Collins elected to the American Academy of Arts and Sciences

Sustainability scientist James Collins, the Virginia M. Ullman Professor of Natural History and the Environment in the School of Life Sciences, has been elected to the American Academy of Arts and Sciences, along with Cheshire Calhoun, faculty head and professor of philosophy in the School of Historical, Philosophical and Religious Studies.

Collins, an evolutionary ecologist, was chosen for his studies of the role of host-pathogen interactions in species decline and extinction. Collins uses amphibians, along with viral and fungal pathogens, as models for studying the factors that control population dynamics and has been one of the foremost leaders in addressing the global amphibian extinction crisis. He also studies the scientific, ethical and public policy issues surrounding the development and proposed environmental release of genetically modified organisms.

Collins and Calhoun are among the 276 members of the 2020 class recognized for their outstanding achievements in academia, the arts, business, government and public affairs. Others elected to the academy this year include singer, songwriter and activist Joan Baez; former Attorney General Eric Holder; bioethicist R. Alta Charo; and independent filmmaker Richard Linklater.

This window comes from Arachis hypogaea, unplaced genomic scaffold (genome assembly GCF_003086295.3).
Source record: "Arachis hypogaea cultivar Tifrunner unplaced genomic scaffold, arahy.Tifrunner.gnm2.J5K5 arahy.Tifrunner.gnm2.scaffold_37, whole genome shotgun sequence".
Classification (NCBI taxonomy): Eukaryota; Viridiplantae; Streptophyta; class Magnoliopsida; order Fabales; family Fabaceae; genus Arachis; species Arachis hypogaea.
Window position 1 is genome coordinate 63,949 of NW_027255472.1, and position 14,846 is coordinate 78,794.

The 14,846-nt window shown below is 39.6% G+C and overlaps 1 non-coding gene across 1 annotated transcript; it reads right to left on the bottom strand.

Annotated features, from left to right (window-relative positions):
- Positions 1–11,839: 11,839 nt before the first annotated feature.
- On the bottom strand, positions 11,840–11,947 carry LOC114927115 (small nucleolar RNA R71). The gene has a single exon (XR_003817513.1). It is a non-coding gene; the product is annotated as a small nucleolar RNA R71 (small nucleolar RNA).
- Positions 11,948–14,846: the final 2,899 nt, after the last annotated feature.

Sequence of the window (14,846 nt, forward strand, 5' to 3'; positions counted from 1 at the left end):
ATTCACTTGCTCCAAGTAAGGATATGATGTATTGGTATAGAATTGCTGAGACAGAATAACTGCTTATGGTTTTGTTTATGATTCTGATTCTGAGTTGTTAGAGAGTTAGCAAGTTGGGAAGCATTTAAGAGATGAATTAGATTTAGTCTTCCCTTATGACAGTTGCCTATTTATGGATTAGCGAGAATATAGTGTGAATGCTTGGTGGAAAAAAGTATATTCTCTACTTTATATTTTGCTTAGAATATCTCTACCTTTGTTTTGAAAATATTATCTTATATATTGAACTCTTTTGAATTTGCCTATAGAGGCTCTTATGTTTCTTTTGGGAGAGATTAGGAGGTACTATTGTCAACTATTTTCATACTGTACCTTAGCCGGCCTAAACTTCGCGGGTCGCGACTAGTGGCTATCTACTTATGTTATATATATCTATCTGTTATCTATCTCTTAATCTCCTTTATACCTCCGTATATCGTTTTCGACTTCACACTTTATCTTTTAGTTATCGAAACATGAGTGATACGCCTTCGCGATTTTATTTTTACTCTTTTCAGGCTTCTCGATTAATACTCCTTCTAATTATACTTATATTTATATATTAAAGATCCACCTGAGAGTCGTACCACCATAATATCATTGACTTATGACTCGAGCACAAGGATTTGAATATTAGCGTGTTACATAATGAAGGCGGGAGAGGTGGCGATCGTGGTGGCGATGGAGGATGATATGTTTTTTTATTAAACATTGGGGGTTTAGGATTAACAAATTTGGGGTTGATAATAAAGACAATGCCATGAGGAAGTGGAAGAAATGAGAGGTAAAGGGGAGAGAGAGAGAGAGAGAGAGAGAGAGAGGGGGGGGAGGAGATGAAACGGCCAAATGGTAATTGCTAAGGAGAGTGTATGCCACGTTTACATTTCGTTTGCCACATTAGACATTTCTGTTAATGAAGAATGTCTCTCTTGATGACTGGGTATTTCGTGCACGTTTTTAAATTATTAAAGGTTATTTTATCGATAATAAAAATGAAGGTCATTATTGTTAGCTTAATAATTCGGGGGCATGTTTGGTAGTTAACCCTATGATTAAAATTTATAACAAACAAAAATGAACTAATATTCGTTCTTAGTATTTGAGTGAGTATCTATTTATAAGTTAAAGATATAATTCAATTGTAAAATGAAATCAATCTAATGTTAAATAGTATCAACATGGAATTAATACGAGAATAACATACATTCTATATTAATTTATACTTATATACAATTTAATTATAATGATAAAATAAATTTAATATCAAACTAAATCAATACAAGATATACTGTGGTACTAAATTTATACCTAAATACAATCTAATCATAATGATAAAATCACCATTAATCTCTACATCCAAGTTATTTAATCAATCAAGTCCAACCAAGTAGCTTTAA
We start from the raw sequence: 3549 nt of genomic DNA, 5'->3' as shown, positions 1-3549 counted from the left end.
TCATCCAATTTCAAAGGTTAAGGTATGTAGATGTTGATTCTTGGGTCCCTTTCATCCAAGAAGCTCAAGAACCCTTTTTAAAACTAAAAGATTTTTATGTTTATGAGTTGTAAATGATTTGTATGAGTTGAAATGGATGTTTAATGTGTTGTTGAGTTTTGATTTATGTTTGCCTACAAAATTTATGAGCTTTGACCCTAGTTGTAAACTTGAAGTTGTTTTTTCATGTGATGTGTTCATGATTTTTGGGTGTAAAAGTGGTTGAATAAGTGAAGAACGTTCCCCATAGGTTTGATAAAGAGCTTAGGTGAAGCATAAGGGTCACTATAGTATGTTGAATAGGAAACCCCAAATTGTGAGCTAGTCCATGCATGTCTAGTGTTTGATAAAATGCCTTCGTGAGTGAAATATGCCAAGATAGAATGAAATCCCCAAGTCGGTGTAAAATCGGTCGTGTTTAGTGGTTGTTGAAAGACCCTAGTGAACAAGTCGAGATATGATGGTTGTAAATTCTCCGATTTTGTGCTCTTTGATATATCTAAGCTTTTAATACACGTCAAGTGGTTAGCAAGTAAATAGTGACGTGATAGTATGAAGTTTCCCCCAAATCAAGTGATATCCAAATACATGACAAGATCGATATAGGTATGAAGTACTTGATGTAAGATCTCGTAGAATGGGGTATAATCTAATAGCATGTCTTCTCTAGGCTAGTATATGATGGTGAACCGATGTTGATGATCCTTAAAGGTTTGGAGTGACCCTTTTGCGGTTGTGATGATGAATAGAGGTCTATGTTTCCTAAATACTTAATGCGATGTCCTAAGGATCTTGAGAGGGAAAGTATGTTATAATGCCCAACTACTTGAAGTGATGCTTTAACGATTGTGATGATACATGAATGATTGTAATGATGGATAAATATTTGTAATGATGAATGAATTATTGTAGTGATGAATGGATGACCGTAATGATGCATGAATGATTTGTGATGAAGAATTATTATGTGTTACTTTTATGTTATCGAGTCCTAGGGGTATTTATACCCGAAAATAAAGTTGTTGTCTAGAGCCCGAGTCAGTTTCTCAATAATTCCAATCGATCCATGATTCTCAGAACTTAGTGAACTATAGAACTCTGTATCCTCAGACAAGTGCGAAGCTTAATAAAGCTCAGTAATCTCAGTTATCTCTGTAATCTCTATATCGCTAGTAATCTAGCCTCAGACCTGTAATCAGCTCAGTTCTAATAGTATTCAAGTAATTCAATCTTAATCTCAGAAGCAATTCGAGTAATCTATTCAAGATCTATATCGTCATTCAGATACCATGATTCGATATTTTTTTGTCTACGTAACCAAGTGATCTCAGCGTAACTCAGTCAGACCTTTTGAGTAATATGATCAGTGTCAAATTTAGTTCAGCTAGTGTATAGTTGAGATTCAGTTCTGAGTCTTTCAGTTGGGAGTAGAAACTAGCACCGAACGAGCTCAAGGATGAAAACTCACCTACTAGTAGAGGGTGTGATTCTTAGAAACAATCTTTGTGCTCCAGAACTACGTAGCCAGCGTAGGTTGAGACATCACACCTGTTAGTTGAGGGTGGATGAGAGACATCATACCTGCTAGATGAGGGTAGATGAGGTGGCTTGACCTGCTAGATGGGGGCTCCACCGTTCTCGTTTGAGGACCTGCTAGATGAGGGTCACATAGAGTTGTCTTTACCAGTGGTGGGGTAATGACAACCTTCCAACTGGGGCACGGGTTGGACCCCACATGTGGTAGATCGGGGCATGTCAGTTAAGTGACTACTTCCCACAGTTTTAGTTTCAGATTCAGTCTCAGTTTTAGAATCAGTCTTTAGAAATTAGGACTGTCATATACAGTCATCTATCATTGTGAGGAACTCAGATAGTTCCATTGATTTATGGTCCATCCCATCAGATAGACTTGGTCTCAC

The American Academy of Arts and Sciences was founded 240 years ago on the idea that the new republic should honor exceptionally accomplished individuals and engage them in advancing the public good. The academy’s dual mission remains essentially the same with honorees from increasingly diverse fields and with the work focused on the arts, democracy, education, global affairs and science.